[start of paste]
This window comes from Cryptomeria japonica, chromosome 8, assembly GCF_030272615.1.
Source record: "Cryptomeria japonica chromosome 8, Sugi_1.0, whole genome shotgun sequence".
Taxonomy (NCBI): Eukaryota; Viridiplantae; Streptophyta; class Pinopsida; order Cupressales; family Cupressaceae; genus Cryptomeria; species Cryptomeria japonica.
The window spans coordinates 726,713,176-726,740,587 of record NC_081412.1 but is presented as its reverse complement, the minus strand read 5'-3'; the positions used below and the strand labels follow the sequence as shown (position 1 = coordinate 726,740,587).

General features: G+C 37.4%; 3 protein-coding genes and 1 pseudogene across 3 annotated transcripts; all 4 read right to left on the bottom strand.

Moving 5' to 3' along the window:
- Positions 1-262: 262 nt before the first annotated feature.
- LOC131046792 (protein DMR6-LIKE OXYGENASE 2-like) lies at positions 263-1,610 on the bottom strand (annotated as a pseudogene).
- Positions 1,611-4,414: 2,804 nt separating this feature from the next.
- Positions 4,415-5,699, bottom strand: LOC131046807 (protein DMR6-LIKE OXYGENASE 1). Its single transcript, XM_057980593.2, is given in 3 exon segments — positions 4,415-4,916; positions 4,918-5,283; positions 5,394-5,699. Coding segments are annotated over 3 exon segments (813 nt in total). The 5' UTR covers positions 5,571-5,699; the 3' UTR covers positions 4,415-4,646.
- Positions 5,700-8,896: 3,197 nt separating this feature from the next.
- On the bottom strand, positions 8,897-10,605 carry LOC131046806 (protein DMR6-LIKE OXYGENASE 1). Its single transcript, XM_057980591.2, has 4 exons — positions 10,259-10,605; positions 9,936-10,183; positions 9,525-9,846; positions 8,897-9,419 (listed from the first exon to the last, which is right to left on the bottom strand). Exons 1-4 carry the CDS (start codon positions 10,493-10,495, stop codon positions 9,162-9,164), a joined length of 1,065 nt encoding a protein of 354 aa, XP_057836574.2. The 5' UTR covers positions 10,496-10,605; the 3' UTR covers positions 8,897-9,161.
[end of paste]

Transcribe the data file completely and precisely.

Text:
This window comes from Cryptomeria japonica, chromosome 8, assembly GCF_030272615.1.
Source record: "Cryptomeria japonica chromosome 8, Sugi_1.0, whole genome shotgun sequence".
Taxonomy (NCBI): Eukaryota; Viridiplantae; Streptophyta; class Pinopsida; order Cupressales; family Cupressaceae; genus Cryptomeria; species Cryptomeria japonica.
The window spans coordinates 726,713,176-726,740,587 of record NC_081412.1 but is presented as its reverse complement, the minus strand read 5'-3'; the positions used below and the strand labels follow the sequence as shown (position 1 = coordinate 726,740,587).

General features: G+C 37.4%; 3 protein-coding genes and 1 pseudogene across 3 annotated transcripts; all 4 read right to left on the bottom strand.

Moving 5' to 3' along the window:
- Positions 1-262: 262 nt before the first annotated feature.
- LOC131046792 (protein DMR6-LIKE OXYGENASE 2-like) lies at positions 263-1,610 on the bottom strand (annotated as a pseudogene).
- Positions 1,611-4,414: 2,804 nt separating this feature from the next.
- Positions 4,415-5,699, bottom strand: LOC131046807 (protein DMR6-LIKE OXYGENASE 1). Its single transcript, XM_057980593.2, is given in 3 exon segments — positions 4,415-4,916; positions 4,918-5,283; positions 5,394-5,699. Coding segments are annotated over 3 exon segments (813 nt in total). The 5' UTR covers positions 5,571-5,699; the 3' UTR covers positions 4,415-4,646.
- Positions 5,700-8,896: 3,197 nt separating this feature from the next.
- On the bottom strand, positions 8,897-10,605 carry LOC131046806 (protein DMR6-LIKE OXYGENASE 1). Its single transcript, XM_057980591.2, has 4 exons — positions 10,259-10,605; positions 9,936-10,183; positions 9,525-9,846; positions 8,897-9,419 (listed from the first exon to the last, which is right to left on the bottom strand). Exons 1-4 carry the CDS (start codon positions 10,493-10,495, stop codon positions 9,162-9,164), a joined length of 1,065 nt encoding a protein of 354 aa, XP_057836574.2. The 5' UTR covers positions 10,496-10,605; the 3' UTR covers positions 8,897-9,161.